Poem on Joy
What brings you joy?
People? Places? Works of art? What uplifts you and causes you to be elated?
In this exercise, we will consider your source of joy and how to write a poem about it.
While you think for a moment, let's take a look at three samples of poetry, art, and music that are joyful of something.
Billy Collins's poem "Today," Marc Chagall's painting "Birthday," and Beethoven's "Ode to Joy" all contain some degree of joy.
In our exercise on the Image and Five Senses we found ways to evoke images in the mind of the reader by using concrete imagery of the five senses.
If we saturate our poem with imagery of the five senses (sight, sound, touch, taste, and smell), the reader may associate his own memories with those images, and if he does, our poem may begin to breathe and come alive in the reader's mind.
Let's see how one contemporary master, Billy Collins, does this.
As you view the video, imagine that you have been given the task of making an animation to accompany the author as he reads his poem. Would you make literal images in your video, or would you use figurative images?
Have a look, and then consider the list of images we have noted from the animation. If the image doesn't play, click the "low quality" button on the lower left, and press the "start" button.
This list of images which the animator has chosen to illustrate Collins's poem very closely parallels the text of the poem "Today."
- Butterflies and dandelion puffs
- Leafing trees
- Windows and doors open in house
- Dandelion puffs floating
- Bird cage door opens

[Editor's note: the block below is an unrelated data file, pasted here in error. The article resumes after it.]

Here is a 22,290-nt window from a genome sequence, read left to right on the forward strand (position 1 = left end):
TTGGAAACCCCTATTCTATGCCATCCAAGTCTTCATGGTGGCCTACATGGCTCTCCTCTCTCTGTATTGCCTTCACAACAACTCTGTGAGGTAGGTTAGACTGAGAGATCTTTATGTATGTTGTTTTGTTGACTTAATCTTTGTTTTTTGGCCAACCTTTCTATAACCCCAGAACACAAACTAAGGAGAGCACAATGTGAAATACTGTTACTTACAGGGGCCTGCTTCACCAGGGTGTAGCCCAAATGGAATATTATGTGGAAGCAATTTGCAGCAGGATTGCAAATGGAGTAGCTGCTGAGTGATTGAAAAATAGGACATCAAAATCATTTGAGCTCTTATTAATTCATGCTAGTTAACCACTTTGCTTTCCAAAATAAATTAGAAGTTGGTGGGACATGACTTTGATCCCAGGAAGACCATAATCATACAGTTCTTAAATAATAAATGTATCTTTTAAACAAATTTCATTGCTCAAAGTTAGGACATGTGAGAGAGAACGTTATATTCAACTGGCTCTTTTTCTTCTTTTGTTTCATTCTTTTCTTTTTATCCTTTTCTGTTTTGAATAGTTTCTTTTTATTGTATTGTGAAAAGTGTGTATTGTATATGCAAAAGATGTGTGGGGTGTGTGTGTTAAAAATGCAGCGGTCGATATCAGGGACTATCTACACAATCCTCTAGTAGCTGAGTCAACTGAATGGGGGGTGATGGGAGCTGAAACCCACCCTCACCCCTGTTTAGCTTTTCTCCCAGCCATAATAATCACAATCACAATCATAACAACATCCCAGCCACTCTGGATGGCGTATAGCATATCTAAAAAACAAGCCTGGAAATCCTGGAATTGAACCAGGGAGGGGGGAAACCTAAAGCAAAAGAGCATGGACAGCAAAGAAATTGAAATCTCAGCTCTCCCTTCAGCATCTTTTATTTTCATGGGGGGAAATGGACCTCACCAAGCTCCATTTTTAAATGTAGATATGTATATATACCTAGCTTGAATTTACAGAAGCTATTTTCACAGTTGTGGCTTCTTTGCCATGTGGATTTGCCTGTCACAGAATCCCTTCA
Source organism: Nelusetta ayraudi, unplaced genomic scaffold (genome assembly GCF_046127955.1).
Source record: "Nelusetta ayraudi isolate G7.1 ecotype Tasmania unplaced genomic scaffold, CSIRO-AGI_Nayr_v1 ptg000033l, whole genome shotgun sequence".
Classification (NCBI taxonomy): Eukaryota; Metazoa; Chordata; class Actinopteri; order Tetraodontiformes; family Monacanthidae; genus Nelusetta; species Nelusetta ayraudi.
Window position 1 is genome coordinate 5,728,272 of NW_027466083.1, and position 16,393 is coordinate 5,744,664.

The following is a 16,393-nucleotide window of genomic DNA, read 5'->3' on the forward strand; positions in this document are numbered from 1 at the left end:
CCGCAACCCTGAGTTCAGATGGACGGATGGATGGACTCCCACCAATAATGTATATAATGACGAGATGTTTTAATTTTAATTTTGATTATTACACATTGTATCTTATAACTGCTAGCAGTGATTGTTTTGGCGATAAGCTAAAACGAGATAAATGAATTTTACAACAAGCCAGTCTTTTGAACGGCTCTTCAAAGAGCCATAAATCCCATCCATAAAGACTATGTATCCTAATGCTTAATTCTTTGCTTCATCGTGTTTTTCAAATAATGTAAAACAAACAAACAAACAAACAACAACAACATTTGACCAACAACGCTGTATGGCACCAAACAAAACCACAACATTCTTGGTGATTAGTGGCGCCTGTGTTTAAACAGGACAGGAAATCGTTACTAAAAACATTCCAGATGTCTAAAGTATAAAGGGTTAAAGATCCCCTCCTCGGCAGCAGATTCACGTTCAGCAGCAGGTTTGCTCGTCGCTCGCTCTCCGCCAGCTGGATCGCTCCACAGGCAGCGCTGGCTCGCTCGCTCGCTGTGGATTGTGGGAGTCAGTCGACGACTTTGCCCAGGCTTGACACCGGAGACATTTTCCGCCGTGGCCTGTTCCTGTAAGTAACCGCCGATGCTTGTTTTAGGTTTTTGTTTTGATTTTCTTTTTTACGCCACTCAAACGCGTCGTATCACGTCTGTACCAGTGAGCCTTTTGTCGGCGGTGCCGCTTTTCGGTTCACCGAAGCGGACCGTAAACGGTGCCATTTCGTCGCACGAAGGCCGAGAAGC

- Canary flies out
- Cool brick path in garden
- Garden bursting with flowers
- Hammer enters and shatters paper weight
- Snow covered cottage breaks open
- Inhabitants in snow-covered cottage burst out
- Inhabitants fly from the room and out the window
- Inhabitants squint in sunlight
- Dandelion puffs drift in sunlit air
Along with the bird, both inhabitants in the room lift from the floor and fly out the window.
Interesting how, in his 1915 painting, Marc Chagall had much the same image in mind when he painted “Birthday.”
In your poem for this exercise, think from an animator's perspective. When you write your poem of joy to something, imagine that you are writing a script for an animation for your reader, and that the text of the poem is itself the script for the animation.
While the Collins video employs mostly visual images, you have the opportunity in your poem to include auditory, tactile, olfactory, and gustatory images.
In your poem of Joy, assemble and animate your images with as many of the five senses as possible; at minimum, use at least one of each.
For another view of joy and how it contrasts with despair, consider John Keats's Ode to a Nightingale.
Striking in this poem is the contrast between the speaker's great sense of despair and the sense of joy that he finds in the song of the nightingale.
Notice the many sensory images in the poem; here are a few:
- Of beechen green
- Cool'd a long age in the deep-delvèd earth,
- O for a beaker full of the warm South!
- Where palsy shakes a few, sad, last grey hairs,
In the following video, Leonard Bernstein introduces Beethoven's Ninth Symphony, the "Ode to Joy." He talks about Beethoven's spirit of innocence in a time of world agony.
As despairing as we may be "in this time of world agony and hopeless and helplessness, we love [Beethoven's] music and need it. As despairing as we may be, we cannot listen to this Ninth Symphony without emerging from it changed, enriched, encouraged."
In your poem to Joy, consider "celebrating" the birthday of poetry itself.
Perhaps by listening to this segment of Beethoven's Ninth Symphony while writing, you may find a path to your own source of joy.
Please write a poem to Joy, in fifteen lines or fewer, and submit it for consideration on the APW Forum/Guests' Pages. Email subject line: Joy Poem.